SEOUL, Aug. 2 (Yonhap) -- New U.S. Ambassador to Seoul Harry Harris on Thursday called on North Korea to make "demonstrable moves" toward denuclearization before the declaration of a formal end to the 1950-53 Korean War.
The retired admiral made the call amid reports that the communist state has been demanding the political declaration as part of efforts to ensure the security of its regime, with the U.S. pressuring it to first take tangible steps toward nuclear disarmament.
"One of the things that hasn't happened is the demonstrable moves toward denuclearization before we can entertain something like the end-of-war declaration," the ambassador said during an interview with local media.
"I think for the denuclearization to happen, we need to see the move and I haven't seen that yet," he added.
Concerns have been rising about a lack of progress toward realizing the June U.S.-North Korea summit agreement goal of the "complete denuclearization" of the peninsula, with a flurry of reports saying Pyongyang appears to be advancing its nuclear and missile programs.
Regarding the issue of the end-of-war declaration, Harris cautioned against being "precipitous."
"It is my hope that we move forward the issue of the end of war declaration with South Korea," he said "This, in my view, should be an alliance decision and we should not be precipitous in declaring an end of the war."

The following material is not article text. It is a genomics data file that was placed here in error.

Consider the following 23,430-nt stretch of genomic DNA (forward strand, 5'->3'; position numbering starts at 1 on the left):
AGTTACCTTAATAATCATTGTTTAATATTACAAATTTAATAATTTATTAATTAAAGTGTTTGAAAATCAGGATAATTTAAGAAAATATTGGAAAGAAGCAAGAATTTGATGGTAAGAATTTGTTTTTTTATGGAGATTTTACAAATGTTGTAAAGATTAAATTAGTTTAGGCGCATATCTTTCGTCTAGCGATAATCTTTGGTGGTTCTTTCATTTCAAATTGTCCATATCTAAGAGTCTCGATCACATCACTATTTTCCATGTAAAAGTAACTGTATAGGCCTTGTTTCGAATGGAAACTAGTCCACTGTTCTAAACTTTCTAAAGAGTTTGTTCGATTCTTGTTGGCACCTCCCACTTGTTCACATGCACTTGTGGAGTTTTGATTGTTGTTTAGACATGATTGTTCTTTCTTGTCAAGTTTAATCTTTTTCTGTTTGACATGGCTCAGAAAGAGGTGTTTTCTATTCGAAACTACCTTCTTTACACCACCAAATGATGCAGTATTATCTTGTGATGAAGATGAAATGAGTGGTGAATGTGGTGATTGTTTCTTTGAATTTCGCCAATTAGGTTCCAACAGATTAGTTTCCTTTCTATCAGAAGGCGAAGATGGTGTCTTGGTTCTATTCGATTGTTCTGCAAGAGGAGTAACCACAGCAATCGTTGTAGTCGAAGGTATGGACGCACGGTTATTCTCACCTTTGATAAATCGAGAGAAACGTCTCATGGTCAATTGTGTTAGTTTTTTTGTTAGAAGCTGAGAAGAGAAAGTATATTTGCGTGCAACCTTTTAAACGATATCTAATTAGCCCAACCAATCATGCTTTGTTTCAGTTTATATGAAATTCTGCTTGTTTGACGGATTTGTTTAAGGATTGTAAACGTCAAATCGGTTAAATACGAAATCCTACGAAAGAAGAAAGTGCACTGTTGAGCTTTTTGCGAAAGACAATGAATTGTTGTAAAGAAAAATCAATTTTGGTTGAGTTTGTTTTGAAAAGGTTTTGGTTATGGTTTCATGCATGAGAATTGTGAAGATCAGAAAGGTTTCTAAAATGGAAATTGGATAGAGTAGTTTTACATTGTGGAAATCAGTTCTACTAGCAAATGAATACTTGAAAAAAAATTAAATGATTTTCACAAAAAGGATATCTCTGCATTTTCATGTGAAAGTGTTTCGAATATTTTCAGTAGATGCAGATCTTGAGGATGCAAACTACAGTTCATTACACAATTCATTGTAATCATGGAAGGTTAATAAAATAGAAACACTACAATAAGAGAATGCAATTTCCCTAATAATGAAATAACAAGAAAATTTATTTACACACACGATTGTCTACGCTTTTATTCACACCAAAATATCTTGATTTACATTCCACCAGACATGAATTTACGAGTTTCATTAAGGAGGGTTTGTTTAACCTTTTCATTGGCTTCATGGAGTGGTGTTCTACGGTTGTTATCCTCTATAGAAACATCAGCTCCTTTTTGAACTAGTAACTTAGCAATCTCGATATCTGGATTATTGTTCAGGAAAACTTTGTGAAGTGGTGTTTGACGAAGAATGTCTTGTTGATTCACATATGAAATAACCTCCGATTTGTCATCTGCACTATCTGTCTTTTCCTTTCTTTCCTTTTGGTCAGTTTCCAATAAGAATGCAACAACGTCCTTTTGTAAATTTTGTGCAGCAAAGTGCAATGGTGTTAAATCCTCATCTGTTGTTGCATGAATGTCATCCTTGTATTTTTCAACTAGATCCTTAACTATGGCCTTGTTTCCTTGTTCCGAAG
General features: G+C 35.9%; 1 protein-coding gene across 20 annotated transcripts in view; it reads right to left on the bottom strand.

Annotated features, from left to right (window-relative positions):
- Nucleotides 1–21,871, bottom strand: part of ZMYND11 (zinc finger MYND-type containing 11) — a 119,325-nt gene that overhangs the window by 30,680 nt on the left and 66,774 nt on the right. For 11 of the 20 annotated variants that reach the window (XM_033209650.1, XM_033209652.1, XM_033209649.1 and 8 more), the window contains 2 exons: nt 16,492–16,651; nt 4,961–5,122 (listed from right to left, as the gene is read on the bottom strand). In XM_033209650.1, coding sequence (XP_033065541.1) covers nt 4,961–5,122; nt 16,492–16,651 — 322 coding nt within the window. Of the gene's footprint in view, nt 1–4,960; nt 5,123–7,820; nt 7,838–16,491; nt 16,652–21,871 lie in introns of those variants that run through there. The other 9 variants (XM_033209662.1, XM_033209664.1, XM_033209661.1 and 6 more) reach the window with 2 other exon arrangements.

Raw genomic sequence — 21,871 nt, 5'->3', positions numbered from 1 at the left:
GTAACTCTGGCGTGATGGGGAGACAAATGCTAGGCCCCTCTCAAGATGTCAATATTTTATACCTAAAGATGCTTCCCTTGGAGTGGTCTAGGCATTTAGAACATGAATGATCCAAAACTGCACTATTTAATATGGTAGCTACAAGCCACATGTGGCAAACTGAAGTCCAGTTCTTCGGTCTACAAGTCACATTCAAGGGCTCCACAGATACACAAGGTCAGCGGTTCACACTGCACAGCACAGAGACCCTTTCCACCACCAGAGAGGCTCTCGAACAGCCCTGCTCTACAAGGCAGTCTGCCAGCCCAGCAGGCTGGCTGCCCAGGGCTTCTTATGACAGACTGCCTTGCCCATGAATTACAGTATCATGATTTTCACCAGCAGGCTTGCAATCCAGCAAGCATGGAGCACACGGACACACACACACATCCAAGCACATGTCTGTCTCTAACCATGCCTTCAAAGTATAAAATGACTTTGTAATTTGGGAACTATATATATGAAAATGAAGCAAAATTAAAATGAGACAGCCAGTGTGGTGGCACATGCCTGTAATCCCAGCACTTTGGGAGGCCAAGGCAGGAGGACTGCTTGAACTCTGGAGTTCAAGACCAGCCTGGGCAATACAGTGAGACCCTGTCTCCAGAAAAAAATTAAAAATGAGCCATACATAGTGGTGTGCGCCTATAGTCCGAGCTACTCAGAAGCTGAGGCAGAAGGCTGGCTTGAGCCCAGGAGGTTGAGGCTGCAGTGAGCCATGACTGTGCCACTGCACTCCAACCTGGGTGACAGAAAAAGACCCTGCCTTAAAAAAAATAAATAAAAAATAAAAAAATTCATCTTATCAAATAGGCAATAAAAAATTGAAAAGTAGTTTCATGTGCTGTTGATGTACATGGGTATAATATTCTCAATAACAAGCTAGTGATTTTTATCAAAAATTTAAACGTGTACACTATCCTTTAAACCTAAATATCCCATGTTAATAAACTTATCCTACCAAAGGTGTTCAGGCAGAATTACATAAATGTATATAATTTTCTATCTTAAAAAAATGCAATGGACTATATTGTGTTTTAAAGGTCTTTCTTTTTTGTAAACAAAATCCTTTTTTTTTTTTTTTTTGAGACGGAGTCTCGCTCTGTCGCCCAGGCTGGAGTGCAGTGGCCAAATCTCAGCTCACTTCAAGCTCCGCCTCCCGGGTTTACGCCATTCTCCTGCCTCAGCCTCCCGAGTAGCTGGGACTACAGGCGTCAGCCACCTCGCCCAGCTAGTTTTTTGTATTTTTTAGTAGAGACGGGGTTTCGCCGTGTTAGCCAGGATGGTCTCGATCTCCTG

The goal of making the declaration by the end of this year is part of the April inter-Korean summit agreement. Some observers have raised the possibility that the leaders of the two Koreas and the U.S. could consider the declaration on the sidelines of the U.N. General Assembly in New York in September.
Harris arrived in Seoul last month to fill the ambassadorial post that had been vacant since his predecessor, Mark Lippert, stepped down upon the inauguration of Donald Trump in January last year.
For three years until May, he served as the head of the U.S. Pacific Command, which has recently been renamed the Indo-Pacific Command, an umbrella unit that oversees the 28,500-strong U.S. Forces Korea.
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